Professionals who work with grieving families, including psychiatrists, psychologists, social workers, family therapists, physicians and nurses who work with dying patients and their families, hospice and patient home-care workers, clergy. The book also serves as a text in courses on bereavement, family development, family and child therapy, and child developmental psychopathology.
A concise text presenting the fundamental concepts in Geographical Information Systems (GIS), emphasising an understanding of techniques in management, analysis and graphic display of spatial information. Divided into five parts - the first part reviews the development and application of GIS, followed by a summary of the characteristics and representation of geographical information. It concludes with an overview of the functions provided by typical GIS systems. Part Two introduces co-ordinate systems and map projections, describes methods for digitising map data and gives an overview of remote sensing. Part Three deals with data storage and database management, as well as specialised techniques for accessing spatial data. Spatial modelling and analytical techniques for decision making form the subject of Part Four, while the final part is concerned with graphical representation, emphasising issues of graphics technology, cartographic design and map generalisation.
GIS data and tools are revolutionizing transportation research and decision making, allowing transportation analysts and professionals to understand and solve complex transportation problems that were previously impossible. Here, Miller and Shaw present a comprehensive discussion of fundamental geographic science and the applications of these principles using GIS and other software tools. By providing thorough and accessible discussions of transportation analysis within a GIS environment, this volume fills a critical niche in GIS-T and GIS literature.
Spatial dimensions need to be properly captured if modeling and engineering techniques are to be successfully applied in addressing environmental problems. The links between the geographical information systems (GIS) that capture this data, simulation modeling, and engineering offer tremendous possibilities for building versatile support systems for managing the environment. GIS, Environmental Modeling and Engineering focuses on using GIS and external models to solve real environmental problems, promoting the critical thinking needed for the effective applications of these systems and their analytical outputs. Divided into three major sections, this textbook first concentrates on defining GIS, identifying how data is structured, and explaining common functionality. The text examines GIS from a technological perspective, exploring the evolution of its scientific basis and its synergies with other technologies within a geocomputational paradigm. The next section explores modeling from a neutral scientific perspective in its role of simulating phenomena, as well as from a more specific perspective in its role within environmental science and engineering. The third and largest section looks at how GIS and simulation modeling are joined. It provides case studies and covers issues such as interoperability, data quality, model validity, space-time dynamics, and decision-support systems. This volume provides seniors and postgraduate students with a structured, coherent text that goes beyond introductory subject matter by enabling readers to think critically about the data acquisition process and the results they get from the technology.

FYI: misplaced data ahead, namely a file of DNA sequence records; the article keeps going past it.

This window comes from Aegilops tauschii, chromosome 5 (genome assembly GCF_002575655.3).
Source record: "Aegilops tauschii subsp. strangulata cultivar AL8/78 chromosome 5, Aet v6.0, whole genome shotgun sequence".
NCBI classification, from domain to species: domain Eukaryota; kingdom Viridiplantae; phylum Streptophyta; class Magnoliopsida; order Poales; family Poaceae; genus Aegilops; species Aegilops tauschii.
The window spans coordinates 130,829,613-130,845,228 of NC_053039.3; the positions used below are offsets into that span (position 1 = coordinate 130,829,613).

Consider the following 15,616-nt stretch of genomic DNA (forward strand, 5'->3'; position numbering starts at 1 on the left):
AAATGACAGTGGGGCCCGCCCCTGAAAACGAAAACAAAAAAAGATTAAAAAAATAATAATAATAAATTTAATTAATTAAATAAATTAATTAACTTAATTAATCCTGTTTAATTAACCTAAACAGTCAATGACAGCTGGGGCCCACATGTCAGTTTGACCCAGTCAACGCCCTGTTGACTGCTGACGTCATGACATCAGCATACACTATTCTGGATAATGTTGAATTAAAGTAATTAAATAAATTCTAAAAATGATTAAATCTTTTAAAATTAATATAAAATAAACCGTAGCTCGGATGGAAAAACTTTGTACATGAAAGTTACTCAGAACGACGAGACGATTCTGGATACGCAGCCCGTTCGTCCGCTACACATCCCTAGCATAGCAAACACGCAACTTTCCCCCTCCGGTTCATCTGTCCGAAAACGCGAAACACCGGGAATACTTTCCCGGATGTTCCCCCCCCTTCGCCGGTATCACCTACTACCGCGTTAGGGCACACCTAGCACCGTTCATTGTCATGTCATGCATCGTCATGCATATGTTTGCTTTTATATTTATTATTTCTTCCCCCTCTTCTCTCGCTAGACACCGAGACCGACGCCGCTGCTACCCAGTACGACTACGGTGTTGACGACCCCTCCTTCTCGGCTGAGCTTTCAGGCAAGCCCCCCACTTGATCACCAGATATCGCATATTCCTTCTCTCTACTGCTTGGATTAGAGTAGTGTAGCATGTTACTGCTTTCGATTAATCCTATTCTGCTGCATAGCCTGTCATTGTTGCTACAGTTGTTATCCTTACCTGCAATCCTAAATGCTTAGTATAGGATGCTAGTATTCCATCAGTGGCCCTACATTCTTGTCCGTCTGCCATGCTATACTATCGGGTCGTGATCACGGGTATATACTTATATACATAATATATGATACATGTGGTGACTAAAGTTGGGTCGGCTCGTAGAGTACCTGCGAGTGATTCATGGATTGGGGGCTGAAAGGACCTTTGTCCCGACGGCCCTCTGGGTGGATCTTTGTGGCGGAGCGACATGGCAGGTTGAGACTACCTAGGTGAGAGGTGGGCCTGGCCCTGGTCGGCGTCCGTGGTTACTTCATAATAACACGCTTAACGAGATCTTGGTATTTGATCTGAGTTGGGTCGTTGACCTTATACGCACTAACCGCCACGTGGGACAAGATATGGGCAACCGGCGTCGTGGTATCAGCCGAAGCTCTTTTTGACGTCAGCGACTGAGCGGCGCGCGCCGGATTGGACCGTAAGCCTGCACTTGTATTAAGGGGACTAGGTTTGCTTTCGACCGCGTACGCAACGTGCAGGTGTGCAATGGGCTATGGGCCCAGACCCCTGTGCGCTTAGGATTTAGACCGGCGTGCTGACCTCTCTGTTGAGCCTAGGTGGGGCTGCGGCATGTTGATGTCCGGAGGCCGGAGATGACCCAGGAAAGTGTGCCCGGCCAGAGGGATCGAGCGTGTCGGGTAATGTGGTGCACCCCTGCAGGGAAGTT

We are facing an immense growth of digital data and information resources, both in terms of size, complexity, modalities and intrusiveness. Almost every aspect of our existence is being digitally captured. This is exemplified by the omnipresent existence of all kinds of data storage, far beyond those stored in traditional relational databases. The spectrum of data being digitally stored runs from multimedia data repositories to your purchases in most stores. Every tweet that you broadcast is captured for posterity. Needless to say this situation posses new research opportunities, challenges and problems in the ways we store, manipulate, search, and - in general - make use of such data and information. Attempts to cope with these problems have been emerging all over the world with thousands of people devoted to developing tools and techniques to deal with this new area of research. One of the prominent scholars and researchers in this field was the late Professor Ashley Morris who died suddenly and tragically at a young age. Ashley's career begun in industry, where he specialized in databases.